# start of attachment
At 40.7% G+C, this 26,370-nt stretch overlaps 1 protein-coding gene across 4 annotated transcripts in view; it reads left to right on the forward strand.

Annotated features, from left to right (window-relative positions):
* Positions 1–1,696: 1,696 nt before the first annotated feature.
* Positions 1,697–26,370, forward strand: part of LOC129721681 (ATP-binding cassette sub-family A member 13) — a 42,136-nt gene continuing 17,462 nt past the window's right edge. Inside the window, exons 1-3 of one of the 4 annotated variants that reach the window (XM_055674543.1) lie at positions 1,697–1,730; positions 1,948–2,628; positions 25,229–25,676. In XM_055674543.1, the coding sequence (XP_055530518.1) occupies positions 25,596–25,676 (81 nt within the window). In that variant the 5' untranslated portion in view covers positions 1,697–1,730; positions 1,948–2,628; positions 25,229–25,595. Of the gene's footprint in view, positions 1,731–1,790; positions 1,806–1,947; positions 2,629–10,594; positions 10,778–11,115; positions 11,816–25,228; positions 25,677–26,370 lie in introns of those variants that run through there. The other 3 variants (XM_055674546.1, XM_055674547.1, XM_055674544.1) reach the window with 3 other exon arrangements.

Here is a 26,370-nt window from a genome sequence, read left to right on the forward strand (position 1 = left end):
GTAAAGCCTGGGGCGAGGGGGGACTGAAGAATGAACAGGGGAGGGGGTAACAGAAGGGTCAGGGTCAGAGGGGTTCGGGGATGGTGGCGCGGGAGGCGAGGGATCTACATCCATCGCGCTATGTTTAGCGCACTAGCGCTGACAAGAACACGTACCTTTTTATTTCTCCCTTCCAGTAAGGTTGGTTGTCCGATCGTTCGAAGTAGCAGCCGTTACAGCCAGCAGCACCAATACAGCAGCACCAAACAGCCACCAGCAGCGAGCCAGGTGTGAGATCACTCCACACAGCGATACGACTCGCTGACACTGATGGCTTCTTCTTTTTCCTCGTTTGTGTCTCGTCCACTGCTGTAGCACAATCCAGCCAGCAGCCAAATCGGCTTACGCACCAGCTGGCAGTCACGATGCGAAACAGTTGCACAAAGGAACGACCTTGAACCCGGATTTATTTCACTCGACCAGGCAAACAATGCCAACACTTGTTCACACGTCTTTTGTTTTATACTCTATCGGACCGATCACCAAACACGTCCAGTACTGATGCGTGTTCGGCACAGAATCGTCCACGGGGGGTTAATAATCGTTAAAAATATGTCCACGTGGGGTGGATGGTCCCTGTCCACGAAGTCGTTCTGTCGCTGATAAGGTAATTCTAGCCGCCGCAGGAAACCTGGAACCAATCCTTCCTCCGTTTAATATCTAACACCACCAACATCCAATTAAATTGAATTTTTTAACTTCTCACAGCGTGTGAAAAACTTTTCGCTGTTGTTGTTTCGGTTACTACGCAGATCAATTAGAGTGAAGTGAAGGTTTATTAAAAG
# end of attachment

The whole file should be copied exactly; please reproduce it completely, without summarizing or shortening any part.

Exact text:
At 40.7% G+C, this 26,370-nt stretch overlaps 1 protein-coding gene across 4 annotated transcripts in view; it reads left to right on the forward strand.

Annotated features, from left to right (window-relative positions):
* Positions 1–1,696: 1,696 nt before the first annotated feature.
* Positions 1,697–26,370, forward strand: part of LOC129721681 (ATP-binding cassette sub-family A member 13) — a 42,136-nt gene continuing 17,462 nt past the window's right edge. Inside the window, exons 1-3 of one of the 4 annotated variants that reach the window (XM_055674543.1) lie at positions 1,697–1,730; positions 1,948–2,628; positions 25,229–25,676. In XM_055674543.1, the coding sequence (XP_055530518.1) occupies positions 25,596–25,676 (81 nt within the window). In that variant the 5' untranslated portion in view covers positions 1,697–1,730; positions 1,948–2,628; positions 25,229–25,595. Of the gene's footprint in view, positions 1,731–1,790; positions 1,806–1,947; positions 2,629–10,594; positions 10,778–11,115; positions 11,816–25,228; positions 25,677–26,370 lie in introns of those variants that run through there. The other 3 variants (XM_055674546.1, XM_055674547.1, XM_055674544.1) reach the window with 3 other exon arrangements.

Here is a 26,370-nt window from a genome sequence, read left to right on the forward strand (position 1 = left end):
GTAAAGCCTGGGGCGAGGGGGGACTGAAGAATGAACAGGGGAGGGGGTAACAGAAGGGTCAGGGTCAGAGGGGTTCGGGGATGGTGGCGCGGGAGGCGAGGGATCTACATCCATCGCGCTATGTTTAGCGCACTAGCGCTGACAAGAACACGTACCTTTTTATTTCTCCCTTCCAGTAAGGTTGGTTGTCCGATCGTTCGAAGTAGCAGCCGTTACAGCCAGCAGCACCAATACAGCAGCACCAAACAGCCACCAGCAGCGAGCCAGGTGTGAGATCACTCCACACAGCGATACGACTCGCTGACACTGATGGCTTCTTCTTTTTCCTCGTTTGTGTCTCGTCCACTGCTGTAGCACAATCCAGCCAGCAGCCAAATCGGCTTACGCACCAGCTGGCAGTCACGATGCGAAACAGTTGCACAAAGGAACGACCTTGAACCCGGATTTATTTCACTCGACCAGGCAAACAATGCCAACACTTGTTCACACGTCTTTTGTTTTATACTCTATCGGACCGATCACCAAACACGTCCAGTACTGATGCGTGTTCGGCACAGAATCGTCCACGGGGGGTTAATAATCGTTAAAAATATGTCCACGTGGGGTGGATGGTCCCTGTCCACGAAGTCGTTCTGTCGCTGATAAGGTAATTCTAGCCGCCGCAGGAAACCTGGAACCAATCCTTCCTCCGTTTAATATCTAACACCACCAACATCCAATTAAATTGAATTTTTTAACTTCTCACAGCGTGTGAAAAACTTTTCGCTGTTGTTGTTTCGGTTACTACGCAGATCAATTAGAGTGAAGTGAAGGTTTATTAAAAG